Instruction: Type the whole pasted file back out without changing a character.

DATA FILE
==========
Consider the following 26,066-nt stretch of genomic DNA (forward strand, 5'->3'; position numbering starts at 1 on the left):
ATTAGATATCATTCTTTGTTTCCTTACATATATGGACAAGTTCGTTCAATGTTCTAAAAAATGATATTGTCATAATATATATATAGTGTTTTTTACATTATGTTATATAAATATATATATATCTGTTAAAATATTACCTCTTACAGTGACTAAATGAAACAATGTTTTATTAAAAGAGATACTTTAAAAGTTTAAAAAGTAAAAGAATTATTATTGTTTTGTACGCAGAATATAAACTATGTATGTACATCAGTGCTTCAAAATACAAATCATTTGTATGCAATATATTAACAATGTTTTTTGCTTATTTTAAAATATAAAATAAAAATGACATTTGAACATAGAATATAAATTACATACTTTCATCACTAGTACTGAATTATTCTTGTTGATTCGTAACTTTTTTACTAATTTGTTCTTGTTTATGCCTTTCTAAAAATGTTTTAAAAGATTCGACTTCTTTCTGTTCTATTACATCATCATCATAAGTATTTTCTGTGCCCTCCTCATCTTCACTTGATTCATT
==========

Consider the following 26,066-nt stretch of genomic DNA (forward strand, 5'->3'; position numbering starts at 1 on the left):
ATTAGATATCATTCTTTGTTTCCTTACATATATGGACAAGTTCGTTCAATGTTCTAAAAAATGATATTGTCATAATATATATATAGTGTTTTTTACATTATGTTATATAAATATATATATATCTGTTAAAATATTACCTCTTACAGTGACTAAATGAAACAATGTTTTATTAAAAGAGATACTTTAAAAGTTTAAAAAGTAAAAGAATTATTATTGTTTTGTACGCAGAATATAAACTATGTATGTACATCAGTGCTTCAAAATACAAATCATTTGTATGCAATATATTAACAATGTTTTTTGCTTATTTTAAAATATAAAATAAAAATGACATTTGAACATAGAATATAAATTACATACTTTCATCACTAGTACTGAATTATTCTTGTTGATTCGTAACTTTTTTACTAATTTGTTCTTGTTTATGCCTTTCTAAAAATGTTTTAAAAGATTCGACTTCTTTCTGTTCTATTACATCATCATCATAAGTATTTTCTGTGCCCTCCTCATCTTCACTTGATTCATT